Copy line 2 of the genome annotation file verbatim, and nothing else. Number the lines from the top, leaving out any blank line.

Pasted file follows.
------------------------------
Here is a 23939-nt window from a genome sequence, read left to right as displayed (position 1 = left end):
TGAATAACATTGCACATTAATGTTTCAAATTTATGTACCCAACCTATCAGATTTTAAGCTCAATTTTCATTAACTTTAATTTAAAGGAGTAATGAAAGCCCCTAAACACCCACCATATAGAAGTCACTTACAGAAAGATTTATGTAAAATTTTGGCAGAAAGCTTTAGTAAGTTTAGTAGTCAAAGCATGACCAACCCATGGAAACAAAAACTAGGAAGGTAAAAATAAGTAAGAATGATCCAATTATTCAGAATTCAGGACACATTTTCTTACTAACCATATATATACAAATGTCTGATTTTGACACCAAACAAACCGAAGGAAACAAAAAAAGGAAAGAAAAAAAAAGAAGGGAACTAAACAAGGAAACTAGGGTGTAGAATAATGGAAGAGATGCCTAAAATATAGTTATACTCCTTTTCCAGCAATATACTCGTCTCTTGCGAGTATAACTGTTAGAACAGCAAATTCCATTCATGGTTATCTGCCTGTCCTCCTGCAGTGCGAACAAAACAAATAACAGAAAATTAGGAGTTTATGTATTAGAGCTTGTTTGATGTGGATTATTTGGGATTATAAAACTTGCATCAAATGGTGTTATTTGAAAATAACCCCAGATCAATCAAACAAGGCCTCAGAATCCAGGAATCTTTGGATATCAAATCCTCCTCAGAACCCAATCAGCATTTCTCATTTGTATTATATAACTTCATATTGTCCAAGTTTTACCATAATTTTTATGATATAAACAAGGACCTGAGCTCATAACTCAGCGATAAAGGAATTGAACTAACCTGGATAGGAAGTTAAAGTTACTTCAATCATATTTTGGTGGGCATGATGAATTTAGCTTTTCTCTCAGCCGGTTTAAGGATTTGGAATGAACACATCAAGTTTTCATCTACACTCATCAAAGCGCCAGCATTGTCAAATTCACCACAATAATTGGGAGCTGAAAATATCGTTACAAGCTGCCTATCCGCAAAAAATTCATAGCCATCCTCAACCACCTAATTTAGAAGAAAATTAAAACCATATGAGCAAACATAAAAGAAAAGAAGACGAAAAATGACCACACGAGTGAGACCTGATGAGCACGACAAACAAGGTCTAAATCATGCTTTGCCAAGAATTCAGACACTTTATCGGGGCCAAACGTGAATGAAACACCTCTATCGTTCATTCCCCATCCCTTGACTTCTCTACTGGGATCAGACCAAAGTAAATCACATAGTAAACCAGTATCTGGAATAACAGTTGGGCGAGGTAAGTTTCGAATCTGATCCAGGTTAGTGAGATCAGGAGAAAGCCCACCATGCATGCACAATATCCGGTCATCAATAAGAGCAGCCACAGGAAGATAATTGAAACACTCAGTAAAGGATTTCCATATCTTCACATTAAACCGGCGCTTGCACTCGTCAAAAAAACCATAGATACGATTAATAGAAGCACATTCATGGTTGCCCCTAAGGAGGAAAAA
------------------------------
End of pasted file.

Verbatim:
TGAATAACATTGCACATTAATGTTTCAAATTTATGTACCCAACCTATCAGATTTTAAGCTCAATTTTCATTAACTTTAATTTAAAGGAGTAATGAAAGCCCCTAAACACCCACCATATAGAAGTCACTTACAGAAAGATTTATGTAAAATTTTGGCAGAAAGCTTTAGTAAGTTTAGTAGTCAAAGCATGACCAACCCATGGAAACAAAAACTAGGAAGGTAAAAATAAGTAAGAATGATCCAATTATTCAGAATTCAGGACACATTTTCTTACTAACCATATATATACAAATGTCTGATTTTGACACCAAACAAACCGAAGGAAACAAAAAAAGGAAAGAAAAAAAAAGAAGGGAACTAAACAAGGAAACTAGGGTGTAGAATAATGGAAGAGATGCCTAAAATATAGTTATACTCCTTTTCCAGCAATATACTCGTCTCTTGCGAGTATAACTGTTAGAACAGCAAATTCCATTCATGGTTATCTGCCTGTCCTCCTGCAGTGCGAACAAAACAAATAACAGAAAATTAGGAGTTTATGTATTAGAGCTTGTTTGATGTGGATTATTTGGGATTATAAAACTTGCATCAAATGGTGTTATTTGAAAATAACCCCAGATCAATCAAACAAGGCCTCAGAATCCAGGAATCTTTGGATATCAAATCCTCCTCAGAACCCAATCAGCATTTCTCATTTGTATTATATAACTTCATATTGTCCAAGTTTTACCATAATTTTTATGATATAAACAAGGACCTGAGCTCATAACTCAGCGATAAAGGAATTGAACTAACCTGGATAGGAAGTTAAAGTTACTTCAATCATATTTTGGTGGGCATGATGAATTTAGCTTTTCTCTCAGCCGGTTTAAGGATTTGGAATGAACACATCAAGTTTTCATCTACACTCATCAAAGCGCCAGCATTGTCAAATTCACCACAATAATTGGGAGCTGAAAATATCGTTACAAGCTGCCTATCCGCAAAAAATTCATAGCCATCCTCAACCACCTAATTTAGAAGAAAATTAAAACCATATGAGCAAACATAAAAGAAAAGAAGACGAAAAATGACCACACGAGTGAGACCTGATGAGCACGACAAACAAGGTCTAAATCATGCTTTGCCAAGAATTCAGACACTTTATCGGGGCCAAACGTGAATGAAACACCTCTATCGTTCATTCCCCATCCCTTGACTTCTCTACTGGGATCAGACCAAAGTAAATCACATAGTAAACCAGTATCTGGAATAACAGTTGGGCGAGGTAAGTTTCGAATCTGATCCAGGTTAGTGAGATCAGGAGAAAGCCCACCATGCATGCACAATATCCGGTCATCAATAAGAGCAGCCACAGGAAGATAATTGAAACACTCAGTAAAGGATTTCCATATCTTCACATTAAACCGGCGCTTGCACTCGTCAAAAAAACCATAGATACGATTAATAGAAGCACATTCATGGTTGCCCCTAAGGAGGAAAAA